Critics continue to advocate slamming the doors on at least some of the country’s professional military education institutions, the war colleges. But no one can realistically advocate for a less educated modern military. Instead, what we need is a more effectively educated military.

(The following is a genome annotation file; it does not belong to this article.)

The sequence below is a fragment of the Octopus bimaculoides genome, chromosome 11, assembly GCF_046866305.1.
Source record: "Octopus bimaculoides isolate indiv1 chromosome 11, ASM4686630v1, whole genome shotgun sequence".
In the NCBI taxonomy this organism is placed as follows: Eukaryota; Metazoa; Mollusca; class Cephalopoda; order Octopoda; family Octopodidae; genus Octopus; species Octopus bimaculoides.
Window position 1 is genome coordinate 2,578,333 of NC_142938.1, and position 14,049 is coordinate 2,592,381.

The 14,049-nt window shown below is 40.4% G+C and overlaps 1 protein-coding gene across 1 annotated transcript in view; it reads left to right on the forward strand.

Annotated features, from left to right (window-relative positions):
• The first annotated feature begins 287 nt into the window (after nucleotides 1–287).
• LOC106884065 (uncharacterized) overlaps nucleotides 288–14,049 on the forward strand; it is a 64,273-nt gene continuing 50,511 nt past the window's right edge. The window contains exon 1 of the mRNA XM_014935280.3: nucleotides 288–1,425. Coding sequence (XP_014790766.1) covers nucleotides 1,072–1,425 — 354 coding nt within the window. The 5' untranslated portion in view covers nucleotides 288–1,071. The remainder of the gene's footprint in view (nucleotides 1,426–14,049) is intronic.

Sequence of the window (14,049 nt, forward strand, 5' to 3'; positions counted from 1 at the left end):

The civil-military gap between faculty members, including the lack of diversity among students and military faculty, low standards of admission and hiring, and the tension between education and an officer’s career advancement need to be addressed, as do the issues of academic freedom and the micromanagement of curriculum by military staffs. These latter two issues are serious problems, although the Naval War College, and a long line of its presidents, has remained committed to strong standards of academic freedom and to maintaining the strength of the curriculum through continued faculty development. Other PME institutions, apparently, are not so fortunate. Keep reading →